Still, in the NBA, respect is tangible. We can talk about it and argue about who deserves it now with 12 games left in the regular season, but at the end of the Finals, 12 men will have earned the right to wear that respect on their ring fingers.
This season, there's a greater chance of those ring fingers belonging to the members of an Eastern Conference team.
ETERNAL SUNSHINE OF THE SPOTLESS MIND
I saw a great movie this weekend: Eternal Sunshine of the Spotless Mind
To make a long, complicated and moving story short, there's a firm -- Lacuna Inc. (there's even a web site for the fake firm) -- in the movie that can erase a person's memories (often unpleasant) of a specific person or event or both.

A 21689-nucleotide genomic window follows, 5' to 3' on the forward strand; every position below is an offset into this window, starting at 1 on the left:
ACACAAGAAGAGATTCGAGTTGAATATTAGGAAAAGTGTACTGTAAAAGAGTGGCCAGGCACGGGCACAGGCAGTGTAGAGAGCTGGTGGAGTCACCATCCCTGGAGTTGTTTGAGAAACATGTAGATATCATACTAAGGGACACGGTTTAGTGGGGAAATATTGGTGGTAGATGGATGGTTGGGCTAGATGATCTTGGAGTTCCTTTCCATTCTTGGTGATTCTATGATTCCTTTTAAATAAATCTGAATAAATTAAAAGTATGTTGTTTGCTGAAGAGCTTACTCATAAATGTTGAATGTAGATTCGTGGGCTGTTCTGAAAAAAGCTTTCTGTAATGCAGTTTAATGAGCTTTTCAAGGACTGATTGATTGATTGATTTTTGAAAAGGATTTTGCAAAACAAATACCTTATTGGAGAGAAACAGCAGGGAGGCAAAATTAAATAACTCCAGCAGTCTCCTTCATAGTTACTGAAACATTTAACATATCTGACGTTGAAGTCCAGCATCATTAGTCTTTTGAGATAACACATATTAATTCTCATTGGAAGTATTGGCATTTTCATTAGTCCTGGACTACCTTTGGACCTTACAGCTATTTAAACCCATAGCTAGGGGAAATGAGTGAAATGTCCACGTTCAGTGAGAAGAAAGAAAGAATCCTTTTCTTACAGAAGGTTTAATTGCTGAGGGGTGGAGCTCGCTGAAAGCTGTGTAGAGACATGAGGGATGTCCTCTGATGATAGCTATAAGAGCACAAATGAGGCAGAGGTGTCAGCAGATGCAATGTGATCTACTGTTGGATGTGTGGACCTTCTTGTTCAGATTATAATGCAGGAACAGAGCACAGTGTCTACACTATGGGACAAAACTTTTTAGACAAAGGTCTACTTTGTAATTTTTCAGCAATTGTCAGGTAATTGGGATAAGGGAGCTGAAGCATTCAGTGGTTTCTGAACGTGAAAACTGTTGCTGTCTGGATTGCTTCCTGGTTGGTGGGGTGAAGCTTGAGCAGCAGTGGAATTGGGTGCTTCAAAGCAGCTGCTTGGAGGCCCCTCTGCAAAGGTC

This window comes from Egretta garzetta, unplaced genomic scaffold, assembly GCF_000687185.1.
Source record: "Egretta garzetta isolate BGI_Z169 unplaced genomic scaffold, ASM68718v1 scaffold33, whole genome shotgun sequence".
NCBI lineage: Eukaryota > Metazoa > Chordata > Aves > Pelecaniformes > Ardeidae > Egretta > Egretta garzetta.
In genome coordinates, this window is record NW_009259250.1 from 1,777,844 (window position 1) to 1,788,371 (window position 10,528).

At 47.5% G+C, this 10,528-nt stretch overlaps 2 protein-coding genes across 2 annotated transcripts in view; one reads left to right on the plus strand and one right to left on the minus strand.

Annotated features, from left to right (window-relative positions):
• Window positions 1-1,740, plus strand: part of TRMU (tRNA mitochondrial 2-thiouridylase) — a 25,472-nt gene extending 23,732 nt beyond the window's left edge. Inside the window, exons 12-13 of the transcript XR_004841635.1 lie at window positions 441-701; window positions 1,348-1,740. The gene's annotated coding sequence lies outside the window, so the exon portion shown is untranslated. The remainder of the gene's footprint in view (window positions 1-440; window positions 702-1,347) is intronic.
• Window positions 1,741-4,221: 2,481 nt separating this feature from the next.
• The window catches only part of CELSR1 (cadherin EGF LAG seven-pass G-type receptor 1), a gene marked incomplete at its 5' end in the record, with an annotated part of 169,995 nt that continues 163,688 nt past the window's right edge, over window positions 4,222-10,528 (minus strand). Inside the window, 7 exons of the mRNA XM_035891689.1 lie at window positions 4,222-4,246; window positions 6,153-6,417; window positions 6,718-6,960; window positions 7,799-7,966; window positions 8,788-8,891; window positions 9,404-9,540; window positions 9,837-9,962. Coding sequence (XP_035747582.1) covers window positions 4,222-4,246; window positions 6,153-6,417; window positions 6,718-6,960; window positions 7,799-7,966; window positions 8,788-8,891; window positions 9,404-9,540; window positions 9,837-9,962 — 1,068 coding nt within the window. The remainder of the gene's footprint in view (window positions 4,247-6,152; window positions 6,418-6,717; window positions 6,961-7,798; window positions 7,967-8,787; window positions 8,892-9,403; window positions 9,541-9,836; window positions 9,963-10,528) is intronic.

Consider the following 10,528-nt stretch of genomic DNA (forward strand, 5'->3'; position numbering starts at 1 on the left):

Milwaukee Bucks fans may want to look into scheduling an appointment with Lacuna. They've seen this movie before.
That movie unspooled in front of them in 2002, when at 31-22 the Bucks were tied for first with the Pistons in the Central Division. Six weeks later, the Bucks had fallen not only out of first but also from the playoffs altogether.
Cut back to 2004. Picked by many to be the worst team in the East this season, the Bucks thumbed their collective noses at the experts by racing to a 33-27 after a win at Orlando on March, good for the fifth seed in the East and within sniffing distance of home-court advantage in the first round.
Alas, as of today, the Bucks have lost seven of their last eight and five in a row and some of those losses have been muy feo.
-- They blew a 20-point second-quarter lead to the Sixers, losing 97-92 on March 8.